Adults at high risk for diabetes may have reduced health-related quality of life (HRQoL). To assess changes in HRQoL after interventions aimed at diabetes risk reduction. A randomized clinical trial, the Diabetes Prevention Program, was conducted in 27 centers in the United States, in 3,234 non-diabetic persons with elevated fasting and post-load plasma glucose, mean age 51 years, mean BMI 34 Kg/m(2); 68 % women, and 45 % members of minority groups. Intensive lifestyle (ILS) program with the goals of at least 7 % weight loss and 150 min of physical activity per week, metformin (MET) 850 mg twice daily, or placebo (PLB). HRQoL using the 36-Item Short-Form (SF-36) health survey to evaluate health utility index (SF-6D), physical component summaries (PCS) and mental component summaries (MCS). A minimally important difference (MID) was met when the mean of HRQoL scores between groups differed by at least 3 %. After a mean follow-up of 3.2 years, there were significant improvements in the SF-6D (+0.008, p=0.04) and PCS (+1.57, p<0.0001) scores in ILS but not in MET participants (+0.002 and +0.15, respectively, p=0.6) compared to the PLB group. ILS participants showed improvements in general health (+3.2, p<0.001), physical function (+3.6, p<0.001), bodily pain (+1.9, p=0.01), and vitality (+2.1, p=0.01) domain scores. Treatment effects remained significant after adjusting sequentially for baseline demographic factors, and for medical and psychological comorbidities. Increased physical activity and weight reduction mediated these ILS treatment effects. Participants who experienced weight gain had significant worsening on the same HRQoL specific domains when compared to those that had treatment-related (ILS or MET) weight loss. No benefits with ILS or MET were observed in the MCS score. Overweight/obese adults at high risk for diabetes show small improvement in most physical HRQoL and vitality scores through the weight loss and increased physical activity achieved with an ILS intervention.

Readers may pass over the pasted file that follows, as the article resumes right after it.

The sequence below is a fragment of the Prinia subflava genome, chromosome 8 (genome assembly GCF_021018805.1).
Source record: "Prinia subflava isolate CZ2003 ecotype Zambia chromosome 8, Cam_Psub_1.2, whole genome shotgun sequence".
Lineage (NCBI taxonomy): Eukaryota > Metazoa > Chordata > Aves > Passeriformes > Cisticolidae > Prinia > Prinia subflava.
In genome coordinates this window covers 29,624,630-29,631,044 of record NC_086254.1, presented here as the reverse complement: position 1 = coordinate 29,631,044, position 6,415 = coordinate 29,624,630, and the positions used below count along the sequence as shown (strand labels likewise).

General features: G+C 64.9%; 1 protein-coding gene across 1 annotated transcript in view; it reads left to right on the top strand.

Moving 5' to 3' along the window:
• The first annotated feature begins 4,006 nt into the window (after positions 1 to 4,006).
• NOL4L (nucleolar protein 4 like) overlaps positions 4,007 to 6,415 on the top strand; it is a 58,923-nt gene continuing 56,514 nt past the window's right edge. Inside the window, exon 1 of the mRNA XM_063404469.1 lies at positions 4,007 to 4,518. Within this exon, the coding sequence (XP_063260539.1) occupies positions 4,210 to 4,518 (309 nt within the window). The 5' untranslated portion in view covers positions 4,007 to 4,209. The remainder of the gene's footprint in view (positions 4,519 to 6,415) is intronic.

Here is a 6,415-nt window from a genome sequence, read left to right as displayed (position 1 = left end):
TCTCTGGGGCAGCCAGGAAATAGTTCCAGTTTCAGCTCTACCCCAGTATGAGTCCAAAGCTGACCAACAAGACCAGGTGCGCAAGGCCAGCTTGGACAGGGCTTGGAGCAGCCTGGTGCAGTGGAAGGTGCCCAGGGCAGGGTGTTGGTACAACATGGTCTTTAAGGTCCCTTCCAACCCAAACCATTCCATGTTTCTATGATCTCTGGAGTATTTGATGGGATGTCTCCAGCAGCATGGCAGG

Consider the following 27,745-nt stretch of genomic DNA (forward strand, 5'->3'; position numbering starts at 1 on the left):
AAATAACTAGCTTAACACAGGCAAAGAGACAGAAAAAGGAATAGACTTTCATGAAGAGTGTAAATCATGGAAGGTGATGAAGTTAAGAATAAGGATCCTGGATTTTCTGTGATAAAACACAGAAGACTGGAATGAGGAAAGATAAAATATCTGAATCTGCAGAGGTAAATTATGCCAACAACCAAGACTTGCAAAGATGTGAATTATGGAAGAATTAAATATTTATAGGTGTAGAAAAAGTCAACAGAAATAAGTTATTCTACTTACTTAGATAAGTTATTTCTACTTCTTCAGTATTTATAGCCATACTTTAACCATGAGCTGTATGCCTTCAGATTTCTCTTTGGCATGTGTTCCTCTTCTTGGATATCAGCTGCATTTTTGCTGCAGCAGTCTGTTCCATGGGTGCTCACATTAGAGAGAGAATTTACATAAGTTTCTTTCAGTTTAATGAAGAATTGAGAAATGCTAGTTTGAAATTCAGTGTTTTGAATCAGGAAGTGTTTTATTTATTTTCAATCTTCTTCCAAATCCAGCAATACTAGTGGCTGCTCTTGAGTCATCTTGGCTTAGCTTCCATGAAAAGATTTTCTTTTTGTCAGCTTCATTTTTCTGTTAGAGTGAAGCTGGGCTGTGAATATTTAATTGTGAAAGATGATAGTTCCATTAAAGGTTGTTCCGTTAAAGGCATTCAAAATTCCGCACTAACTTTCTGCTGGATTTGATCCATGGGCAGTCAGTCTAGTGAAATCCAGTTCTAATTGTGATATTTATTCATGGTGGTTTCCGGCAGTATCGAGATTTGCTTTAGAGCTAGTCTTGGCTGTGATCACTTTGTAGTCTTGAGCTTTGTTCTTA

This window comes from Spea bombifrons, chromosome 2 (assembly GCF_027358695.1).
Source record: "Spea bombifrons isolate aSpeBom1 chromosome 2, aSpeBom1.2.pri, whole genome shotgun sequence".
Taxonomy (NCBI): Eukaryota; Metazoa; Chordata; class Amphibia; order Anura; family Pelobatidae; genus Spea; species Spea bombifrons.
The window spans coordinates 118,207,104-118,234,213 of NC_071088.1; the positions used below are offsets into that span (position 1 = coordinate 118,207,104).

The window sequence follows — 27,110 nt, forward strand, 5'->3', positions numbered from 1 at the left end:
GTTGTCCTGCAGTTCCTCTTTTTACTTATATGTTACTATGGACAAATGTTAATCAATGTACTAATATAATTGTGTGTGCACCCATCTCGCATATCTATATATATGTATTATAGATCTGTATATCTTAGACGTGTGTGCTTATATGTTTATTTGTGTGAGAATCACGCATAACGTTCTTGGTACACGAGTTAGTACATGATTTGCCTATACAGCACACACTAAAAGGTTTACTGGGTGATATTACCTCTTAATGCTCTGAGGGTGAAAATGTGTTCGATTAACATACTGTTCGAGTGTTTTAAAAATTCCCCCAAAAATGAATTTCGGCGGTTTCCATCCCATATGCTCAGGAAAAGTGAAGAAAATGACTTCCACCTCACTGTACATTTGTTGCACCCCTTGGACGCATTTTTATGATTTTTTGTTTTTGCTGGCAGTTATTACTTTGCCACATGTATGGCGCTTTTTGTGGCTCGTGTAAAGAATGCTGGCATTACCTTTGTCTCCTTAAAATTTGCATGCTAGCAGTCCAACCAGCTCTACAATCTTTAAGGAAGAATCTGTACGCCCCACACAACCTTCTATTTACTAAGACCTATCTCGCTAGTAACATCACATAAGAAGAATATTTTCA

ASJC Scopus subject areas
- Internal Medicine